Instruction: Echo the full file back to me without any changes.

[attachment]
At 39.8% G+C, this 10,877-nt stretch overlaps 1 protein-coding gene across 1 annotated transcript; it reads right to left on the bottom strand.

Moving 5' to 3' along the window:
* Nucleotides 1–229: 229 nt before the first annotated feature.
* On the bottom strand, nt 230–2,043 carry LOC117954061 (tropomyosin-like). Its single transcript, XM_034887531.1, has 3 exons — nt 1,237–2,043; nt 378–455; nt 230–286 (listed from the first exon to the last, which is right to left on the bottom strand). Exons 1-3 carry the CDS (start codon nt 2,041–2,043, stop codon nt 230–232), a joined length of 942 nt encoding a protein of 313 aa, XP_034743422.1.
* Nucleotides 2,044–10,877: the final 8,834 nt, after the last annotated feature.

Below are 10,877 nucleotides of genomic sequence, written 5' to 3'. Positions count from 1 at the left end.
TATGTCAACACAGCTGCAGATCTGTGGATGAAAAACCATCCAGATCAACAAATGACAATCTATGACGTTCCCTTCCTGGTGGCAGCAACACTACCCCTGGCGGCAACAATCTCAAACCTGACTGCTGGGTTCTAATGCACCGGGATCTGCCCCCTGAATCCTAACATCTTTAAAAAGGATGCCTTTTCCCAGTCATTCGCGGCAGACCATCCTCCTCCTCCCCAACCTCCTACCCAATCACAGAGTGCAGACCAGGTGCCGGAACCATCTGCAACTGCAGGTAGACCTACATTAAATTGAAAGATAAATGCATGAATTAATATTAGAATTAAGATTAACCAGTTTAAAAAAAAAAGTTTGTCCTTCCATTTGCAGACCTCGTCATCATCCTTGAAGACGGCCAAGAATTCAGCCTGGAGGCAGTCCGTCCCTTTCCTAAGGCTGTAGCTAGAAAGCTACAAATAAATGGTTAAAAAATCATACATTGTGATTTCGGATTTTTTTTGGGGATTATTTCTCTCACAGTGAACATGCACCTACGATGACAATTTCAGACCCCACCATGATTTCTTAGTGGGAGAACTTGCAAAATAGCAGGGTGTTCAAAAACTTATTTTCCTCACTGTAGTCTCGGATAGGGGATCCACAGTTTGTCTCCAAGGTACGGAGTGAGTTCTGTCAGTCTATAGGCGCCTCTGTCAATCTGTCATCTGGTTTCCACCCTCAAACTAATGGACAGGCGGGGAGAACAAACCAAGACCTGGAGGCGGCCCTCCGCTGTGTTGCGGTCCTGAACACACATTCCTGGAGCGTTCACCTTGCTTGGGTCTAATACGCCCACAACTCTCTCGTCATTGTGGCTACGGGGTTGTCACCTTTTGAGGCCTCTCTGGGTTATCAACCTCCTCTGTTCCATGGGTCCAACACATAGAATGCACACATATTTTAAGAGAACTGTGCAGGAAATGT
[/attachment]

At 39.8% G+C, this 10,877-nt stretch overlaps 1 protein-coding gene across 1 annotated transcript; it reads right to left on the bottom strand.

Moving 5' to 3' along the window:
* Nucleotides 1–229: 229 nt before the first annotated feature.
* On the bottom strand, nt 230–2,043 carry LOC117954061 (tropomyosin-like). Its single transcript, XM_034887531.1, has 3 exons — nt 1,237–2,043; nt 378–455; nt 230–286 (listed from the first exon to the last, which is right to left on the bottom strand). Exons 1-3 carry the CDS (start codon nt 2,041–2,043, stop codon nt 230–232), a joined length of 942 nt encoding a protein of 313 aa, XP_034743422.1.
* Nucleotides 2,044–10,877: the final 8,834 nt, after the last annotated feature.

Below are 10,877 nucleotides of genomic sequence, written 5' to 3'. Positions count from 1 at the left end.
TATGTCAACACAGCTGCAGATCTGTGGATGAAAAACCATCCAGATCAACAAATGACAATCTATGACGTTCCCTTCCTGGTGGCAGCAACACTACCCCTGGCGGCAACAATCTCAAACCTGACTGCTGGGTTCTAATGCACCGGGATCTGCCCCCTGAATCCTAACATCTTTAAAAAGGATGCCTTTTCCCAGTCATTCGCGGCAGACCATCCTCCTCCTCCCCAACCTCCTACCCAATCACAGAGTGCAGACCAGGTGCCGGAACCATCTGCAACTGCAGGTAGACCTACATTAAATTGAAAGATAAATGCATGAATTAATATTAGAATTAAGATTAACCAGTTTAAAAAAAAAAGTTTGTCCTTCCATTTGCAGACCTCGTCATCATCCTTGAAGACGGCCAAGAATTCAGCCTGGAGGCAGTCCGTCCCTTTCCTAAGGCTGTAGCTAGAAAGCTACAAATAAATGGTTAAAAAATCATACATTGTGATTTCGGATTTTTTTTGGGGATTATTTCTCTCACAGTGAACATGCACCTACGATGACAATTTCAGACCCCACCATGATTTCTTAGTGGGAGAACTTGCAAAATAGCAGGGTGTTCAAAAACTTATTTTCCTCACTGTAGTCTCGGATAGGGGATCCACAGTTTGTCTCCAAGGTACGGAGTGAGTTCTGTCAGTCTATAGGCGCCTCTGTCAATCTGTCATCTGGTTTCCACCCTCAAACTAATGGACAGGCGGGGAGAACAAACCAAGACCTGGAGGCGGCCCTCCGCTGTGTTGCGGTCCTGAACACACATTCCTGGAGCGTTCACCTTGCTTGGGTCTAATACGCCCACAACTCTCTCGTCATTGTGGCTACGGGGTTGTCACCTTTTGAGGCCTCTCTGGGTTATCAACCTCCTCTGTTCCATGGGTCCAACACATAGAATGCACACATATTTTAAGAGAACTGTGCAGGAAATGT